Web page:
Ghana @66: Time to recommit to truth, selfless leadership amid biting economic challenges

Ghana economic challenges

Ghana’s economic challenges can indeed be attributed to a number of factors, including reckless spending, corruption and poor leadership.

One of the key challenges facing the country is high levels of public debt, which has been exacerbated by a history of reckless spending and poor fiscal management. This has led to a situation where the government is struggling to pay its debts and maintain basic public services.

Given the considerable deterioration, the government undertook an internal Debt Sustainability Analysis (DSA), which defined public debt to include public, publicly guaranteed debt of the central government, partial non-guaranteed debt of State-Owned Enterprises (SOEs) and expenditure arrears.

The analysis revealed that public debt exceeded 100 percent of gross domestic product (GDP), with debt servicing accounted for more than half of total government revenues and almost 70 percent of tax revenues, the Minister Finance Minister, Ken Ofori-Atta said last month when he addressed Parliament on the country’s domestic debt exchange programme (DDEP).

Corruption is also a significant problem in the country, with a number of high-profile corruption scandals in recent years. These cases have greatly undermined public trust in government as well as negative impacts on the country’s economic development.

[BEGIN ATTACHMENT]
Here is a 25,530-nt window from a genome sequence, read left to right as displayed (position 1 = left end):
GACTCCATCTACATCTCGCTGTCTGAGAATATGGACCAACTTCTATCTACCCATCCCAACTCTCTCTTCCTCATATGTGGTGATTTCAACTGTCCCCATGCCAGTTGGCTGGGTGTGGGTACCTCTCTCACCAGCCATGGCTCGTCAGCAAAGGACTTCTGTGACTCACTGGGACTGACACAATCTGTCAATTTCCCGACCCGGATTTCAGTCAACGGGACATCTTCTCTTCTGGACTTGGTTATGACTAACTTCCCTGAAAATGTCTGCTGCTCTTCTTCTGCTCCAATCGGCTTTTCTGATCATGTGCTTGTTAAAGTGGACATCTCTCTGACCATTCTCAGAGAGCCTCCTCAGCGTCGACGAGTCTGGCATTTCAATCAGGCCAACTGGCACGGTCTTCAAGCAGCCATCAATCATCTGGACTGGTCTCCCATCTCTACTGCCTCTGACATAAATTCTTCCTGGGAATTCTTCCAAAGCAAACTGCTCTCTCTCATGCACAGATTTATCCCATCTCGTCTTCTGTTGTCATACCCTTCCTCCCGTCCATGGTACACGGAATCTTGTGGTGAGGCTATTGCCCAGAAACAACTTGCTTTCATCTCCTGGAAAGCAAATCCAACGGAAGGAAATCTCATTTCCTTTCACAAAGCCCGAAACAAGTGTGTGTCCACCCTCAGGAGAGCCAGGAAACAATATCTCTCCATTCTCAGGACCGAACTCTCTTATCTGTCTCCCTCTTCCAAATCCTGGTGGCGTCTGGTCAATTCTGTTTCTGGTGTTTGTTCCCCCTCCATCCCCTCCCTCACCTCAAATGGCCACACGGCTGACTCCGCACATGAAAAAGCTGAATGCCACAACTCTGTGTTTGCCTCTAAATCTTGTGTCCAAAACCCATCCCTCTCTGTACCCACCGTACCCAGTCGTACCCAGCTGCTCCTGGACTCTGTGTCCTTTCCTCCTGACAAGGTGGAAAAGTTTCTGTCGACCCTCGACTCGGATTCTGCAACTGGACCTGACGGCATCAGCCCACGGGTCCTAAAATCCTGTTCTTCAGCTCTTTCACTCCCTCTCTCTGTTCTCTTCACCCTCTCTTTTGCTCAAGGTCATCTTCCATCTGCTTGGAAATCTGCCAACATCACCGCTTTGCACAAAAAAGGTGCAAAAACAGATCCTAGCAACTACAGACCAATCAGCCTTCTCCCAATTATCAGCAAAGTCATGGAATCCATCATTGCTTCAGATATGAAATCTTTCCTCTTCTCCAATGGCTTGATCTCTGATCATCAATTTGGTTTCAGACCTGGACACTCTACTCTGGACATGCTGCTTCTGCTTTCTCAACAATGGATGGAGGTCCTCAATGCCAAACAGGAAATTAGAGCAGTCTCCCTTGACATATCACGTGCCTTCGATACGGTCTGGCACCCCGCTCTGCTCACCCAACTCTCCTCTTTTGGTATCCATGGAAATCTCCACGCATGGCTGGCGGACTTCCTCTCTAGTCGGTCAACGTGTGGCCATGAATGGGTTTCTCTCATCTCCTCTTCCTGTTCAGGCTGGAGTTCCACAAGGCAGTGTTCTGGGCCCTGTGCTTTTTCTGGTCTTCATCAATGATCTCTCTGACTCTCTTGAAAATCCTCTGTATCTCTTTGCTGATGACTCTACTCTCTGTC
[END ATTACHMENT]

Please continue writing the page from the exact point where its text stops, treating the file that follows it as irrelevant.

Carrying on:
Ghana placed 72nd in the 2022 edition of the Corruption Perceptions Index (CPI). The report released by Transparency International (TI) earlier this year saw Ghana score 43 out of a total of 100. This means the country has not made any progress on the CPI score of 43 for the past three years. The CPI score relates to perceptions of the degree of corruption and ranges between 100 (highly clean) and 0 (highly corrupt).

The report highlighted the need to address the canker as “corruption is a major contributor to the country’s current economic woes as evinced by several reports including that of the Auditor General’s report on Government of Ghana’s COVID-19 expenditure.”

Chairperson for Transparency International, Delia Ferreira Rubio, said the canker “made our world a more dangerous place.” He added that: “As governments have collectively failed to make progress against it, they fuel the current rise in violence and conflict – and endanger people everywhere. The only way out is for states to do the hard work – rooting out corruption at all levels to ensure governments work for all people, not just an elite few.”

Additionally, poor leadership and governance have contributed to Ghana’s economic challenges. Lack of political will to implement much-needed reforms, as well as a failure to create an enabling environment for economic growth and development are among the real challenges facing the country.

Hopelessness, despondency and resilience

As Ghana celebrates its 66th anniversary as an independent nation, the issue of youth unemployment remains a major concern, leaving many feeling despondent, frustrated and hopeless about their future prospects.

The frustration and despondency felt by many Ghanaians, particularly the youth, is understandable given these challenges. However, it is important to remember that Ghana has a rich history of resilience and innovation, and that there are opportunities for growth and development even in difficult times.